Outside the Wire-Badass Cyborg Super Solider Movie #112

Review by Jason Godbey, Creative Director, Behind the Rabbit Productions

Outside The Wire is a sci-fi/action movie set in the not-too-distant future during a civil war in Eastern Europe. It stars Anthony Mackie as Leo, an android super soldier with an attitude, and Damson Idris as Lt. Harp, a drone pilot who after breaking the chain of command is assigned to Mackie’s unit as punishment for his misdeeds. That’s the premise of this Netflix feature that feels like it’s part war movie, part spy thriller, part video game, part every-cyborg-super-soldier movie you’ve ever seen, and Training Day all rolled into one. It’s an intriguing film that will raise all sorts of questions for audiences. Questions like: “wait, what happened? Why would he do that?” and “have I seen this before?” 

The plot and characters of Outside the Wire are pretty stock. We have the brash young officer who needs to learn a lesson about the horrors of war. He’s a fish out of water/audience surrogate who must have everything about the war explained to him for our benefit even though he’s been flying missions in the war for some time before we meet him. 

The characterization of Leo is confusing to say the least. He’s some kind of android, yet he looks human, feels pain, has emotions, and a giant chip on his shoulder. He also seems to have protocols that make him obey humans but also allow him to disobey them. He’s stronger and faster than a human being, and he kicks a fair amount of ass in the film, kicking, punching, and shooting his way through the movie like the hero in a first person shooter game. Mackie portrays all of the above by strutting around as if he’s wearing a sign that says, “Back off! Total badass coming through.” And then he winks and smiles to remind us of how charismatic he is. 

Sometimes he behaves as if he’s completely human, like when he’s teasing Harp about his relationship back home, and other times he’s just action-robot-man, shooting a grenade in midair to blow up an enemy robot. It’s hard to decide whether or not we want to root for this guy, and he seems rather cryptic about his allegiance throughout the film, leaving us to think, “is he right or is he just playing Harp (no pun intended) to get what he needs?” Also, why does he want anything if he’s a machine? Was he programmed to do that? The list of head-scratching questions goes on and on. In science fiction, there are often these little things that seem illogical or unbelievable, but this film has them to the point where it’s distracting. The result is an inconsistency that takes us out of the movie. 

The dialogue is stilted and generic and sounds like it was written by a 13-year-old who’s seen a bunch of war movies and is really good at Call of Duty. The rest of the ensemble doesn’t get a lot of screen time, but they all fare pretty well despite the script not helping them at all. Make no mistake, this is the Anthony Mackie show.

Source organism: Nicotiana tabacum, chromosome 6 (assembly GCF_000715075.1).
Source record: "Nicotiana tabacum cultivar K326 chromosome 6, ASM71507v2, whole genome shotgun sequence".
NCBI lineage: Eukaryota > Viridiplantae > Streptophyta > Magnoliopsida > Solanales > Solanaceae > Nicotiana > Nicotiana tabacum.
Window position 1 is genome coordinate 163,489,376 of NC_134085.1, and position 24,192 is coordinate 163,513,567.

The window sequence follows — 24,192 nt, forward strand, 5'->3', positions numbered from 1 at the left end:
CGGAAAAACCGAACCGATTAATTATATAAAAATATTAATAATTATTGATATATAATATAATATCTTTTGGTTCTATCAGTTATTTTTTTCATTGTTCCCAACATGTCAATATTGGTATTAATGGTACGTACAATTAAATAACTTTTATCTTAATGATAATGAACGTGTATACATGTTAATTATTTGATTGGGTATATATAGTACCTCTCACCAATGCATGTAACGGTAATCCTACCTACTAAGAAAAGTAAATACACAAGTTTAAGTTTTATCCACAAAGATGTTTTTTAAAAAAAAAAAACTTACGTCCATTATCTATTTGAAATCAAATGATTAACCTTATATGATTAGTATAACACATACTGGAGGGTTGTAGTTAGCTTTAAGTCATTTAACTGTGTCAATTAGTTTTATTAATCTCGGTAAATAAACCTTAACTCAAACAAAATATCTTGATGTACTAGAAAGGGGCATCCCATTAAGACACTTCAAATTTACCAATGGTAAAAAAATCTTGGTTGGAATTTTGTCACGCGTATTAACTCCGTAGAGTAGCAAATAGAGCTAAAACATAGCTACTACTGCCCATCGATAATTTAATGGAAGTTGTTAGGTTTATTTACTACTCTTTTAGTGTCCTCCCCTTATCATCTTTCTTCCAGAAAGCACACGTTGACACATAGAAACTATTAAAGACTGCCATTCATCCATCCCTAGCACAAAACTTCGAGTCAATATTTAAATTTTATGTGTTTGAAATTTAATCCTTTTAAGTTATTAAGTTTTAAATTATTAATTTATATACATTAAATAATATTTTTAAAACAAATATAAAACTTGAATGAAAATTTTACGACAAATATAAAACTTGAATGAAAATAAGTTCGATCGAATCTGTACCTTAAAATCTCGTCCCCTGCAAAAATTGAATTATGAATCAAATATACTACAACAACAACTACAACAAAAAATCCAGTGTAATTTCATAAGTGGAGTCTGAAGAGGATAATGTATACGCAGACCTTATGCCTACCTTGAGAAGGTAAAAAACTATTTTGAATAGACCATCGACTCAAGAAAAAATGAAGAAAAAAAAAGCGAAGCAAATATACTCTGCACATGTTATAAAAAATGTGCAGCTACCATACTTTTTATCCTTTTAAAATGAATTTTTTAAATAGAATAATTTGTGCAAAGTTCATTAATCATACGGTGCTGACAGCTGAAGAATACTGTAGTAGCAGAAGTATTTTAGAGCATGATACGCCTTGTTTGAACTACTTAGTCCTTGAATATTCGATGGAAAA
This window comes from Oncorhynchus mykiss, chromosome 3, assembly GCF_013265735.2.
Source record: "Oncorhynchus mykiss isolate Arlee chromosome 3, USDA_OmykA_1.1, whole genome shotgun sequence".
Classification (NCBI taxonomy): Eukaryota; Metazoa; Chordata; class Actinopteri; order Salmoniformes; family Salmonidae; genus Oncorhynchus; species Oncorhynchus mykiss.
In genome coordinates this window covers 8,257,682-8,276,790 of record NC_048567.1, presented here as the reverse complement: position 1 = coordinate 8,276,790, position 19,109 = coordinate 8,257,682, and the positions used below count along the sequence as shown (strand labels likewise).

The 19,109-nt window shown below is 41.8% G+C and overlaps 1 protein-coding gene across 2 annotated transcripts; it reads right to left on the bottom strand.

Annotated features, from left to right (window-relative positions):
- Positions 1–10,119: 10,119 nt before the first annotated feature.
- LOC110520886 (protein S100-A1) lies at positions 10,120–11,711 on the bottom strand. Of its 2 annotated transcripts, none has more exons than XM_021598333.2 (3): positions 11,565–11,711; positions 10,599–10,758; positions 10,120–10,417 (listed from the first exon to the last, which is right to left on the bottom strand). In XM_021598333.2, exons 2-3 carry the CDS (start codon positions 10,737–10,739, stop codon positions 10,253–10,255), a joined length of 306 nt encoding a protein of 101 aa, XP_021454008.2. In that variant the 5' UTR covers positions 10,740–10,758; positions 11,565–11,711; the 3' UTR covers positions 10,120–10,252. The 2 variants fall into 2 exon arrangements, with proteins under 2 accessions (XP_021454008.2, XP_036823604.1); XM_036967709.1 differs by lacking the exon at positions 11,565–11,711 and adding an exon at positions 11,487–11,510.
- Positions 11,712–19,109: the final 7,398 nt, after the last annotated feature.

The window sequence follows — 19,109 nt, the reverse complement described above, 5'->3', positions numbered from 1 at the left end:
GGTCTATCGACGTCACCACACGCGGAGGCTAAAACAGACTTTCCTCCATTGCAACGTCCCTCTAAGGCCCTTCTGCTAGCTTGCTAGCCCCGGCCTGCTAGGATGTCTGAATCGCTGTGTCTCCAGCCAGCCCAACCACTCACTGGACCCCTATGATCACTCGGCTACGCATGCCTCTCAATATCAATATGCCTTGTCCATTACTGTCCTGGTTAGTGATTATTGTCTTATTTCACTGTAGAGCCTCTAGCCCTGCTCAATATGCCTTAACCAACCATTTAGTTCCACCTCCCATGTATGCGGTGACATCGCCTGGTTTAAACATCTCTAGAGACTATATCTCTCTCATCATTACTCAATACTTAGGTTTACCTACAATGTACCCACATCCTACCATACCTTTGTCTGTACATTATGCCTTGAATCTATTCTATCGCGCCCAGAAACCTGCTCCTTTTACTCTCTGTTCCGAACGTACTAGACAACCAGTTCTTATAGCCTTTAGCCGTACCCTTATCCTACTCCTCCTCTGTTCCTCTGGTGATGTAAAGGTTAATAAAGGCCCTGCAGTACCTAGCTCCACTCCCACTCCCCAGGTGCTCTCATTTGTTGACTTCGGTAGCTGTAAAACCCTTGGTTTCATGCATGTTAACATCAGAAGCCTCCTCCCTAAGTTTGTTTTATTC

Idris often has a confused look on his face when he’s talking to Mackie, probably because he is bewildered by the convoluted logic of the script. Other times he seems to be a stock character who knows he’s supposed to do action stuff in an action movie. Idris also suffers from having most of his scenes with Mackie, who seems to take up the entire screen even when he’s in a two-shot.

Much of the dialogue is expository but still doesn’t really explain the rules of the future in which the movie is set. There are some elements of spy thriller and wartime intrigue, but all the motivations are muddled. There’s a villain who wants to get hold of nuclear codes to blow up the world presumably but we never understand his plan or his motivation. Pilou Asbæk plays Victor Koval, the bad guy who wants to blow up the world. He doesn’t get much screen time unfortunately, except for a brief scene with Mackie in which he seems to be auditioning to be the next Bond villain.  

Director Mikael Håfström does a decent job with the action, although there are times we lose track of where the characters are, and the quick-cut editing seems to be overcompensating for the choreography. At the end of the day, we’ve seen this film a million times, a series of action set-pieces strung together by character beats and plot points. It’s supposed to be a good time, one of those turn-off-your-brain-and-have-fun movies, but unfortunately Outside the Wire is just another forgettable action movie on your Netflix queue that should have been better given the time, talent, and money put into it. 

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